OK. Let's move to the financial summary. Earlier this morning, we discussed in detail our financial guidance for fiscal '23. We believe the continued market recovery, combined with improving commercial execution, competitive momentum, new product introductions and international expansion will restore revenue growth in fiscal '23 to a range between 8% and 12%.

Fiscal '23 is a transition year, as we begin to make key investments in the development and clinical research that is required to move our new platform products forward. As a result, our anticipated net loss is between 9% and 11% of revenues. As we move forward to fiscal '25, we start to see a significant amount of revenue from our thrombectomy DVT and PE products, along with our IVL peripheral product entering the market at that time. Revenue from these new platform products will encompass 8% of total revenues in fiscal '25.

We continue to benefit from mid-single-digit growth in our U.S. peripheral and coronary businesses, while international grows over 20% annually on a consistent basis. Overall, our revenue estimate for fiscal '25 ranges from $325 million to $350 million, growing at a 13% 3-year CAGR. We expect to maintain consistent gross margins over the next few years, as product cost reductions and the benefit of higher volumes offset any inflationary impacts, ASP erosion and an increasing mix of lower margin revenue sources.

Our net loss improves in fiscal '25, as we are continuing to invest heavily into our product pipeline. Profitability is expected as we achieve approximately $400 million in revenues later in the plan period. By fiscal '27, our business transformation continues and new platform products represent 27% of total revenues. By this time, we anticipate fully entering the market for thrombectomy, DVT and PE, IVL peripheral and coronary and DCB peripheral and coronary.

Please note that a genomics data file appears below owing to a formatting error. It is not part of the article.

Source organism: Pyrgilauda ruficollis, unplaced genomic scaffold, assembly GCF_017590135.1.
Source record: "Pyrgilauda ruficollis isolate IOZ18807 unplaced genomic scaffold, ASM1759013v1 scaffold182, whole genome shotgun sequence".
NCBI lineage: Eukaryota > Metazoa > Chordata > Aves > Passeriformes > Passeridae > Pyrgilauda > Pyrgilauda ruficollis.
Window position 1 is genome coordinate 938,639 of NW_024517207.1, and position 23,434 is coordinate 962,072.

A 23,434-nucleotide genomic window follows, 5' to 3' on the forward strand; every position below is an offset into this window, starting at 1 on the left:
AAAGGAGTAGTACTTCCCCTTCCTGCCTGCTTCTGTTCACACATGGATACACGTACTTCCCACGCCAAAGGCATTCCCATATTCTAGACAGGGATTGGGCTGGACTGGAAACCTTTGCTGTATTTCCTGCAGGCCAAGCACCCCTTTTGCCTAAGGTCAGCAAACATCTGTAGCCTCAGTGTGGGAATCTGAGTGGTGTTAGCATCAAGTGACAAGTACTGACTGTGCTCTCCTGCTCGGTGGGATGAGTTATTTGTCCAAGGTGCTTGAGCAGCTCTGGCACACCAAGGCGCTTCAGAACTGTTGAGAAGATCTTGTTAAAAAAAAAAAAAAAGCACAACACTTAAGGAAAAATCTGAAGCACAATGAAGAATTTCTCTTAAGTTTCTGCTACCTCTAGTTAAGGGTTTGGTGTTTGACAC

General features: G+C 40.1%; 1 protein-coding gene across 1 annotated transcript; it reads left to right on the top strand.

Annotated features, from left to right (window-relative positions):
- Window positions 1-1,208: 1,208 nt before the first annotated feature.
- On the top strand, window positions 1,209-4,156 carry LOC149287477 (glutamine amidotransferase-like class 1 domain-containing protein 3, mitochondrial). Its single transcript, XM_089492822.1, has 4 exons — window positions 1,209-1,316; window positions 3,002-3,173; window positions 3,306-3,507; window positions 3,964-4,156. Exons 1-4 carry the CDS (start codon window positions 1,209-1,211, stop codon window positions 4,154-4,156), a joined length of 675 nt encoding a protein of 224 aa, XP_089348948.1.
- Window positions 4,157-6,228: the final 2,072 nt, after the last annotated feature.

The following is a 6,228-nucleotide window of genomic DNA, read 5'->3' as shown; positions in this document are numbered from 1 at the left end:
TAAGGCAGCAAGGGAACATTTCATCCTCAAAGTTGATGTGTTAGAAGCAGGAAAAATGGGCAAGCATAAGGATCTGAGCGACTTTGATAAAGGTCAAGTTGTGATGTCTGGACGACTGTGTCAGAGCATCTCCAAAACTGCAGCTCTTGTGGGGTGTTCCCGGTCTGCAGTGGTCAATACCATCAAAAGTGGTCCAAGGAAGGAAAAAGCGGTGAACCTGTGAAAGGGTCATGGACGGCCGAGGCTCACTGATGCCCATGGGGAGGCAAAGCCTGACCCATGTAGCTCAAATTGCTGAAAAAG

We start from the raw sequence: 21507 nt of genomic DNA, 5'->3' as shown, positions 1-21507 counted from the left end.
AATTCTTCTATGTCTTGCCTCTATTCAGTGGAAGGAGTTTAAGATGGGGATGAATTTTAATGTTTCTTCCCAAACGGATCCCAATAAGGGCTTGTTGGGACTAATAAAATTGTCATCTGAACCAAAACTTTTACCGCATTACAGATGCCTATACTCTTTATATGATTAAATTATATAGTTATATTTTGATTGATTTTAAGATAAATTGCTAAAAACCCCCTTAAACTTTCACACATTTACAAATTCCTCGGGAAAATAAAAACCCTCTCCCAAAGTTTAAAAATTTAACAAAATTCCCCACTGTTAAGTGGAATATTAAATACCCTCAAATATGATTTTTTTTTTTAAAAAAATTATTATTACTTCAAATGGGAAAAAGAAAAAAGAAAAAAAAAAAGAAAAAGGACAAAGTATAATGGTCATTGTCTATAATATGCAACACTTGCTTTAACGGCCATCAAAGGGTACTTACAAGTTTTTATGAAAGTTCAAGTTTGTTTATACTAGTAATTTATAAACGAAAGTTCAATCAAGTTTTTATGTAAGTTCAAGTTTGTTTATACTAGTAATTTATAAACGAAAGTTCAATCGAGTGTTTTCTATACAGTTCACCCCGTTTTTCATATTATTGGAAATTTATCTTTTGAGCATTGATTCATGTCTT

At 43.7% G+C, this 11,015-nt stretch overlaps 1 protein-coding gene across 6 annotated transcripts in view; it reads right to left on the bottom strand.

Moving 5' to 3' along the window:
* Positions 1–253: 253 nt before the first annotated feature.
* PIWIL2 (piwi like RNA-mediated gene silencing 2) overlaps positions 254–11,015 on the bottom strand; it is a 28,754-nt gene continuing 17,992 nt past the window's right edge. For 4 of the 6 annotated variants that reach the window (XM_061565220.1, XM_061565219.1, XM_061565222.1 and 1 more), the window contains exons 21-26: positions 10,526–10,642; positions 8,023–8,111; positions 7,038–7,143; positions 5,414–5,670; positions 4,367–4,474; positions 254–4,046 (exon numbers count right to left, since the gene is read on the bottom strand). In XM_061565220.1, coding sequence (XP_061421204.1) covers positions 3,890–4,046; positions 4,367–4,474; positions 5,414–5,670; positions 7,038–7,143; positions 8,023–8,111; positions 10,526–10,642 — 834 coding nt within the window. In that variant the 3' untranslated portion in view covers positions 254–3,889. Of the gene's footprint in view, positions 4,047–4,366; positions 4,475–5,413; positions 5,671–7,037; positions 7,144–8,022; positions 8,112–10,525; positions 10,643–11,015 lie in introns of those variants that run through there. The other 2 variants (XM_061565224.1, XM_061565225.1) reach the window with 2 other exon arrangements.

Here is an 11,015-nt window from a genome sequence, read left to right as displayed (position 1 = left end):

Although some of these products launched later in the plan period, they all represent very large high-growth markets where we believe we can generate substantial revenue in a very short period of time. As a result, we anticipate global revenues to range from $500 million to $550 million in fiscal 2017 representing a 17% 5-year CAGR. Gross margins are expected to improve from current levels as each of the new platform products are expected to have higher margin profiles. We expect to be profitable and have positive adjusted EBITDA in fiscal '27.

Here, we have summarized our markets that we either plan today or will play in moving forward. The lower growth markets consist of peripheral and coronary atherectomy, while moderate growth markets in which we currently participate, include international atherectomy and certain ISDs such as balloons and microcatheters. The high-growth markets, which are all growing above 15% annually are all future markets we plan to enter beginning with our thrombectomy products. We are very excited about the prospect of commercializing into each of these markets over the next several years.

It's important to recognize our basis of assumptions used in our financial projections. First off, the projections assume that inflation begins to come back to normal levels during fiscal '23. This will help manage component costs and operating expenses that are assumed throughout the plan. Secondly, please note that revenues from the product pipeline products have only been modeled to launch in the U.S.